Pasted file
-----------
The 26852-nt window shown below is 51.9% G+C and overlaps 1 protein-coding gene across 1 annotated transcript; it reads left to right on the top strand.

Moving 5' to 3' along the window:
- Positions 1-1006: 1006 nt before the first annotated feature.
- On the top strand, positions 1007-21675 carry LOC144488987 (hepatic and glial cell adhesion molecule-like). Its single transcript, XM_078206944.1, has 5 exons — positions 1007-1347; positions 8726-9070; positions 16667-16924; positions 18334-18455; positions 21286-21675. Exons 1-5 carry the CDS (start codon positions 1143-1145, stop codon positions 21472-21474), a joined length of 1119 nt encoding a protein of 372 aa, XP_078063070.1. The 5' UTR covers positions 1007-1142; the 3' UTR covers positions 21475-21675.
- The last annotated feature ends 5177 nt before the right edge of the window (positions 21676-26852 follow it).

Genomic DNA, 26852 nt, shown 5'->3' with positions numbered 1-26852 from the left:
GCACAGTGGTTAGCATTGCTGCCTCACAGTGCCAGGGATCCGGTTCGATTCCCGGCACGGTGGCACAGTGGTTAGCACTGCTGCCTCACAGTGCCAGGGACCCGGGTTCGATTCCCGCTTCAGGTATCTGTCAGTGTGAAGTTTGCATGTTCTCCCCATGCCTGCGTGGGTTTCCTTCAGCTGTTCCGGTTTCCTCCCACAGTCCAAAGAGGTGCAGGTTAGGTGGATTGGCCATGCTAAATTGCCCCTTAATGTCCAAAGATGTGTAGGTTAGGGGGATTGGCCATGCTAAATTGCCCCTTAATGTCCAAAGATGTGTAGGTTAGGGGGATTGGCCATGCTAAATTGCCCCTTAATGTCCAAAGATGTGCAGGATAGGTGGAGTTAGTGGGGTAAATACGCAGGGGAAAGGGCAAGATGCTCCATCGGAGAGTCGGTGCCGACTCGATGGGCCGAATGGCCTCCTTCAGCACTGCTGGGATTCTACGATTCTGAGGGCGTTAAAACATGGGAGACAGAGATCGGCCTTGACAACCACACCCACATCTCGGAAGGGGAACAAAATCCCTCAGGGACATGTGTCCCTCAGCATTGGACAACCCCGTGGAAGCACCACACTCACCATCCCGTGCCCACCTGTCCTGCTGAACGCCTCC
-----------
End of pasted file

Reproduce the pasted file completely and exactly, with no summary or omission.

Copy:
The 26852-nt window shown below is 51.9% G+C and overlaps 1 protein-coding gene across 1 annotated transcript; it reads left to right on the top strand.

Moving 5' to 3' along the window:
- Positions 1-1006: 1006 nt before the first annotated feature.
- On the top strand, positions 1007-21675 carry LOC144488987 (hepatic and glial cell adhesion molecule-like). Its single transcript, XM_078206944.1, has 5 exons — positions 1007-1347; positions 8726-9070; positions 16667-16924; positions 18334-18455; positions 21286-21675. Exons 1-5 carry the CDS (start codon positions 1143-1145, stop codon positions 21472-21474), a joined length of 1119 nt encoding a protein of 372 aa, XP_078063070.1. The 5' UTR covers positions 1007-1142; the 3' UTR covers positions 21475-21675.
- The last annotated feature ends 5177 nt before the right edge of the window (positions 21676-26852 follow it).

Genomic DNA, 26852 nt, shown 5'->3' with positions numbered 1-26852 from the left:
GCACAGTGGTTAGCATTGCTGCCTCACAGTGCCAGGGATCCGGTTCGATTCCCGGCACGGTGGCACAGTGGTTAGCACTGCTGCCTCACAGTGCCAGGGACCCGGGTTCGATTCCCGCTTCAGGTATCTGTCAGTGTGAAGTTTGCATGTTCTCCCCATGCCTGCGTGGGTTTCCTTCAGCTGTTCCGGTTTCCTCCCACAGTCCAAAGAGGTGCAGGTTAGGTGGATTGGCCATGCTAAATTGCCCCTTAATGTCCAAAGATGTGTAGGTTAGGGGGATTGGCCATGCTAAATTGCCCCTTAATGTCCAAAGATGTGTAGGTTAGGGGGATTGGCCATGCTAAATTGCCCCTTAATGTCCAAAGATGTGCAGGATAGGTGGAGTTAGTGGGGTAAATACGCAGGGGAAAGGGCAAGATGCTCCATCGGAGAGTCGGTGCCGACTCGATGGGCCGAATGGCCTCCTTCAGCACTGCTGGGATTCTACGATTCTGAGGGCGTTAAAACATGGGAGACAGAGATCGGCCTTGACAACCACACCCACATCTCGGAAGGGGAACAAAATCCCTCAGGGACATGTGTCCCTCAGCATTGGACAACCCCGTGGAAGCACCACACTCACCATCCCGTGCCCACCTGTCCTGCTGAACGCCTCC